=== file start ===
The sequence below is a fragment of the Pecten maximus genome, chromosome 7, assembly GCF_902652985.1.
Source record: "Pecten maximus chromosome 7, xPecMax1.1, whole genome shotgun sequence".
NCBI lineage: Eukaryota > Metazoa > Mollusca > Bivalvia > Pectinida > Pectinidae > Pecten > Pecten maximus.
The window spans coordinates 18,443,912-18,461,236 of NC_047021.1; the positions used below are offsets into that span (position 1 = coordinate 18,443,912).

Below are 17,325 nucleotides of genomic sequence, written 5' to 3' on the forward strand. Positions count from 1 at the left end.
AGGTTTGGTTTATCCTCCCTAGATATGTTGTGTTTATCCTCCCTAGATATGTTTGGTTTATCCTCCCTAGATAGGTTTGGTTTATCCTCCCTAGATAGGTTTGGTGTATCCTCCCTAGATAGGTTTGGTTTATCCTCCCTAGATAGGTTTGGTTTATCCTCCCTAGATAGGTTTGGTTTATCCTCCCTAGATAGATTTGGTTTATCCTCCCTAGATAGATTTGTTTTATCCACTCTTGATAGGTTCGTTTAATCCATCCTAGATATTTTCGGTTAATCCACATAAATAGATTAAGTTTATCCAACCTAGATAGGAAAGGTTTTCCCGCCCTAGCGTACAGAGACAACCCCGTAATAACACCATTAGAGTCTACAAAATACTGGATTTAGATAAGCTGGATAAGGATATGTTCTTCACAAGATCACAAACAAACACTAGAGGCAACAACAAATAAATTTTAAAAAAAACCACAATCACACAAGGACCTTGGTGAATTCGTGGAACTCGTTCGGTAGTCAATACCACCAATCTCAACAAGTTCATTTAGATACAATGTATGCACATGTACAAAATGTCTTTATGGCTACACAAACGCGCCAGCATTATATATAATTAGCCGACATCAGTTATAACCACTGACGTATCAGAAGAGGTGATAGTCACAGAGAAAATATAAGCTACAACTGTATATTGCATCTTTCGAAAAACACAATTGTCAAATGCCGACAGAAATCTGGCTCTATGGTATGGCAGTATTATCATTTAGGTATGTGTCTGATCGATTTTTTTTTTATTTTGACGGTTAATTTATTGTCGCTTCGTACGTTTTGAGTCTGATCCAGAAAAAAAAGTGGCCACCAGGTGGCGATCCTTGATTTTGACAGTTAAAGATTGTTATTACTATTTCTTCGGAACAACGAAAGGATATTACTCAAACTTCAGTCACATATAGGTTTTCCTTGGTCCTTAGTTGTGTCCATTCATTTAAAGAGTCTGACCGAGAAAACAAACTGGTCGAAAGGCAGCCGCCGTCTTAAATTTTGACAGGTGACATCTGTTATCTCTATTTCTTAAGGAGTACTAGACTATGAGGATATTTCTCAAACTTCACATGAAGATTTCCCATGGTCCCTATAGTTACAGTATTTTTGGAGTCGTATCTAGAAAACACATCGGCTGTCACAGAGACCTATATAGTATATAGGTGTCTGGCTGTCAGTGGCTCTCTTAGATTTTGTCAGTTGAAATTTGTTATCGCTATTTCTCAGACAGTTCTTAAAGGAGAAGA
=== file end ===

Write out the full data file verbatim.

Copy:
The sequence below is a fragment of the Pecten maximus genome, chromosome 7, assembly GCF_902652985.1.
Source record: "Pecten maximus chromosome 7, xPecMax1.1, whole genome shotgun sequence".
NCBI lineage: Eukaryota > Metazoa > Mollusca > Bivalvia > Pectinida > Pectinidae > Pecten > Pecten maximus.
The window spans coordinates 18,443,912-18,461,236 of NC_047021.1; the positions used below are offsets into that span (position 1 = coordinate 18,443,912).

Below are 17,325 nucleotides of genomic sequence, written 5' to 3' on the forward strand. Positions count from 1 at the left end.
AGGTTTGGTTTATCCTCCCTAGATATGTTGTGTTTATCCTCCCTAGATATGTTTGGTTTATCCTCCCTAGATAGGTTTGGTTTATCCTCCCTAGATAGGTTTGGTGTATCCTCCCTAGATAGGTTTGGTTTATCCTCCCTAGATAGGTTTGGTTTATCCTCCCTAGATAGGTTTGGTTTATCCTCCCTAGATAGATTTGGTTTATCCTCCCTAGATAGATTTGTTTTATCCACTCTTGATAGGTTCGTTTAATCCATCCTAGATATTTTCGGTTAATCCACATAAATAGATTAAGTTTATCCAACCTAGATAGGAAAGGTTTTCCCGCCCTAGCGTACAGAGACAACCCCGTAATAACACCATTAGAGTCTACAAAATACTGGATTTAGATAAGCTGGATAAGGATATGTTCTTCACAAGATCACAAACAAACACTAGAGGCAACAACAAATAAATTTTAAAAAAAACCACAATCACACAAGGACCTTGGTGAATTCGTGGAACTCGTTCGGTAGTCAATACCACCAATCTCAACAAGTTCATTTAGATACAATGTATGCACATGTACAAAATGTCTTTATGGCTACACAAACGCGCCAGCATTATATATAATTAGCCGACATCAGTTATAACCACTGACGTATCAGAAGAGGTGATAGTCACAGAGAAAATATAAGCTACAACTGTATATTGCATCTTTCGAAAAACACAATTGTCAAATGCCGACAGAAATCTGGCTCTATGGTATGGCAGTATTATCATTTAGGTATGTGTCTGATCGATTTTTTTTTTATTTTGACGGTTAATTTATTGTCGCTTCGTACGTTTTGAGTCTGATCCAGAAAAAAAAGTGGCCACCAGGTGGCGATCCTTGATTTTGACAGTTAAAGATTGTTATTACTATTTCTTCGGAACAACGAAAGGATATTACTCAAACTTCAGTCACATATAGGTTTTCCTTGGTCCTTAGTTGTGTCCATTCATTTAAAGAGTCTGACCGAGAAAACAAACTGGTCGAAAGGCAGCCGCCGTCTTAAATTTTGACAGGTGACATCTGTTATCTCTATTTCTTAAGGAGTACTAGACTATGAGGATATTTCTCAAACTTCACATGAAGATTTCCCATGGTCCCTATAGTTACAGTATTTTTGGAGTCGTATCTAGAAAACACATCGGCTGTCACAGAGACCTATATAGTATATAGGTGTCTGGCTGTCAGTGGCTCTCTTAGATTTTGTCAGTTGAAATTTGTTATCGCTATTTCTCAGACAGTTCTTAAAGGAGAAGA